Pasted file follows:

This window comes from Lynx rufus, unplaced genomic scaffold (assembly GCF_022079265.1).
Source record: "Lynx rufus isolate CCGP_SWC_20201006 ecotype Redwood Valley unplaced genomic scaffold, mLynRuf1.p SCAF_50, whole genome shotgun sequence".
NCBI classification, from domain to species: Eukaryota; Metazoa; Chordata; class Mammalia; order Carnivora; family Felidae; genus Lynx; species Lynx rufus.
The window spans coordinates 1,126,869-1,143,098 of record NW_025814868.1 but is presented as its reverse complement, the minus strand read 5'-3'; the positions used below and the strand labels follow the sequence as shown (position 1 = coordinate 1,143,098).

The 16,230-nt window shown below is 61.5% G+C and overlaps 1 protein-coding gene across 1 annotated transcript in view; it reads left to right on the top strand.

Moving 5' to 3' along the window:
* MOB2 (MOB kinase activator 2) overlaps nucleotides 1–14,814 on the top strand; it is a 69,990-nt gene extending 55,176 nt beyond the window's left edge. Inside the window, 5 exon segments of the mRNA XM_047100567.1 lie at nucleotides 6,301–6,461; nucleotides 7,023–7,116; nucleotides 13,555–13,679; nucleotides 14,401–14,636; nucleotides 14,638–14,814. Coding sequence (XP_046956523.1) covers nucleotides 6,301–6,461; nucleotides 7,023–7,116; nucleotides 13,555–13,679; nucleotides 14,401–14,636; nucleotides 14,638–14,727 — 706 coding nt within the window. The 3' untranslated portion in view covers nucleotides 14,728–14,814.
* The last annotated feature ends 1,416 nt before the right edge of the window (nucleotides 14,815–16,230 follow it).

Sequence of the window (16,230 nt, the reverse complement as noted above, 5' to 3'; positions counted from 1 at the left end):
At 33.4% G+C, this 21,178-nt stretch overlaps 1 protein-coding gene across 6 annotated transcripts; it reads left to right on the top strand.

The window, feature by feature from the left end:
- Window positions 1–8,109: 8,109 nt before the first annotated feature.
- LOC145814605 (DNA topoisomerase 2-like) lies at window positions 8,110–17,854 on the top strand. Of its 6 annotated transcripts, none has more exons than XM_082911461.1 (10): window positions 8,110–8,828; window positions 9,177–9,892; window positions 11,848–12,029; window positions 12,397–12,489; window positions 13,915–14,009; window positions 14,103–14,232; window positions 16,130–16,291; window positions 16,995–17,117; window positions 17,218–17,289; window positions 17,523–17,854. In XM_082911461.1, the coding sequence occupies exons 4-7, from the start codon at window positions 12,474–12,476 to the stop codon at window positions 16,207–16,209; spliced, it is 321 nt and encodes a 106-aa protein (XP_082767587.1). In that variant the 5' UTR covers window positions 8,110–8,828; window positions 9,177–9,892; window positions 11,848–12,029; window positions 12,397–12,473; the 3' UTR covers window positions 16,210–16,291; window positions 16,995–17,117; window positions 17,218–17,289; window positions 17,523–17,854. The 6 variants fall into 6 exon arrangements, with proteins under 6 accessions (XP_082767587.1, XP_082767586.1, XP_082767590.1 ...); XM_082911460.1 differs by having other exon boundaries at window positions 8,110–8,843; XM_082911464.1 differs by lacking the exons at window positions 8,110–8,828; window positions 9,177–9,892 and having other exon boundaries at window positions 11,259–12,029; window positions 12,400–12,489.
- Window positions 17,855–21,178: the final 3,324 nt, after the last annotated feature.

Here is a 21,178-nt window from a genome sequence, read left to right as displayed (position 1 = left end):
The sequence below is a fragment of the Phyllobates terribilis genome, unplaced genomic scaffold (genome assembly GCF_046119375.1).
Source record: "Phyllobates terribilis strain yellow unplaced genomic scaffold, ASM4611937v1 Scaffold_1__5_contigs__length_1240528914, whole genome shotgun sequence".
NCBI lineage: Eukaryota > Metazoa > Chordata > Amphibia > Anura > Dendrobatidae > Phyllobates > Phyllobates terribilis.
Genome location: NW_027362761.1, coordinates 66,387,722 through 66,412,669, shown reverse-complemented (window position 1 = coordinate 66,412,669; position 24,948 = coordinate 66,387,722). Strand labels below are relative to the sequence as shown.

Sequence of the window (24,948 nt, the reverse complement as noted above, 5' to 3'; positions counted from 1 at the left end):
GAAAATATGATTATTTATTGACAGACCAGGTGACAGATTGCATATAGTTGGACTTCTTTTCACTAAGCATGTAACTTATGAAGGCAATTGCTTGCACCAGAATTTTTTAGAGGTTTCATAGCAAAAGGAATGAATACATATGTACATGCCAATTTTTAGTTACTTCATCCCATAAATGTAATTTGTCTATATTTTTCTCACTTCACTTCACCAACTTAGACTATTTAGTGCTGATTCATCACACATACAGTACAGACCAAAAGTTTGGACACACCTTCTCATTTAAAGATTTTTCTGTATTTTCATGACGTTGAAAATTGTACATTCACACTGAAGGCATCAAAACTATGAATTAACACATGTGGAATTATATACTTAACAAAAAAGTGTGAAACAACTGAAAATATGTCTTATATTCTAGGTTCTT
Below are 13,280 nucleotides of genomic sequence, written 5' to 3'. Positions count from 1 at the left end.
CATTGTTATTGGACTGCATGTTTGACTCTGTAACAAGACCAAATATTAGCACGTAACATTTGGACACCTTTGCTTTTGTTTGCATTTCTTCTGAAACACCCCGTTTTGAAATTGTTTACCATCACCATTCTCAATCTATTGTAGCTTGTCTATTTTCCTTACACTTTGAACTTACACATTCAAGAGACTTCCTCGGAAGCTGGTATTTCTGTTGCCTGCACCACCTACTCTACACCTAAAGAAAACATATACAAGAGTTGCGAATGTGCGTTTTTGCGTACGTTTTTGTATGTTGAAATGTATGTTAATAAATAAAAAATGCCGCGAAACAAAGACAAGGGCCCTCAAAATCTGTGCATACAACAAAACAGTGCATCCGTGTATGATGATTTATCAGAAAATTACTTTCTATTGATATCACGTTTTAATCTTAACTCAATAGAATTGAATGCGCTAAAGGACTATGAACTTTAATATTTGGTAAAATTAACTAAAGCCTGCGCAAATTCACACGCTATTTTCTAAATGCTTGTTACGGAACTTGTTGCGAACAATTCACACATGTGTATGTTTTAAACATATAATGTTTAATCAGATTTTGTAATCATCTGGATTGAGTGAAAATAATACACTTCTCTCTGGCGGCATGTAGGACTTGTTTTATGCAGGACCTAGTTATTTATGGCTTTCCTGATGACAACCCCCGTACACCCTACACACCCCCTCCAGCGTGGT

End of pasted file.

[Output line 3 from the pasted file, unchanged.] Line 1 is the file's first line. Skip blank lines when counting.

NCBI classification, from domain to species: Eukaryota; Metazoa; Chordata; class Mammalia; order Carnivora; family Felidae; genus Lynx; species Lynx rufus.